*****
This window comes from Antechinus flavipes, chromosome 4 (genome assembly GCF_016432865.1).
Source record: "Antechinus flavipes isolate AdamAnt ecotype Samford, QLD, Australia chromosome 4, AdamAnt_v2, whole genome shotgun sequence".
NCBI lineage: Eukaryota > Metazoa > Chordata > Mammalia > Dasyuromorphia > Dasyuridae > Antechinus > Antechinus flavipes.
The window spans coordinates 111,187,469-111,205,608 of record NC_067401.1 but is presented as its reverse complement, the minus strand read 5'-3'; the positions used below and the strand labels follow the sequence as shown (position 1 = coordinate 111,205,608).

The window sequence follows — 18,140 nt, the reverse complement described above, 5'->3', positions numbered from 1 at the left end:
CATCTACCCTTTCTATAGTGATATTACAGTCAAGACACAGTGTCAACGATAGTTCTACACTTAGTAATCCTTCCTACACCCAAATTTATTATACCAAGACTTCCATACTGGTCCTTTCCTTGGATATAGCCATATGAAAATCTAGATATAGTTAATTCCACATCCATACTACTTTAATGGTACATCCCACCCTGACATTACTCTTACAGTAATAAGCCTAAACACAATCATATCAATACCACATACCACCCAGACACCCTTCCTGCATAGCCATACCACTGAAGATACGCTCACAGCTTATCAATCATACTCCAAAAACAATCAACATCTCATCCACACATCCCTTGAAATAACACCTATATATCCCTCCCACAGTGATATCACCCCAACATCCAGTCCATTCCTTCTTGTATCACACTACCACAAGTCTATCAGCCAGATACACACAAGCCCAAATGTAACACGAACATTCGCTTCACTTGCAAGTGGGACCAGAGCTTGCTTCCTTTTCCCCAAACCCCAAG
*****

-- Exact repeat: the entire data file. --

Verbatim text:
This window comes from Antechinus flavipes, chromosome 4 (genome assembly GCF_016432865.1).
Source record: "Antechinus flavipes isolate AdamAnt ecotype Samford, QLD, Australia chromosome 4, AdamAnt_v2, whole genome shotgun sequence".
NCBI lineage: Eukaryota > Metazoa > Chordata > Mammalia > Dasyuromorphia > Dasyuridae > Antechinus > Antechinus flavipes.
The window spans coordinates 111,187,469-111,205,608 of record NC_067401.1 but is presented as its reverse complement, the minus strand read 5'-3'; the positions used below and the strand labels follow the sequence as shown (position 1 = coordinate 111,205,608).

The window sequence follows — 18,140 nt, the reverse complement described above, 5'->3', positions numbered from 1 at the left end:
CATCTACCCTTTCTATAGTGATATTACAGTCAAGACACAGTGTCAACGATAGTTCTACACTTAGTAATCCTTCCTACACCCAAATTTATTATACCAAGACTTCCATACTGGTCCTTTCCTTGGATATAGCCATATGAAAATCTAGATATAGTTAATTCCACATCCATACTACTTTAATGGTACATCCCACCCTGACATTACTCTTACAGTAATAAGCCTAAACACAATCATATCAATACCACATACCACCCAGACACCCTTCCTGCATAGCCATACCACTGAAGATACGCTCACAGCTTATCAATCATACTCCAAAAACAATCAACATCTCATCCACACATCCCTTGAAATAACACCTATATATCCCTCCCACAGTGATATCACCCCAACATCCAGTCCATTCCTTCTTGTATCACACTACCACAAGTCTATCAGCCAGATACACACAAGCCCAAATGTAACACGAACATTCGCTTCACTTGCAAGTGGGACCAGAGCTTGCTTCCTTTTCCCCAAACCCCAAG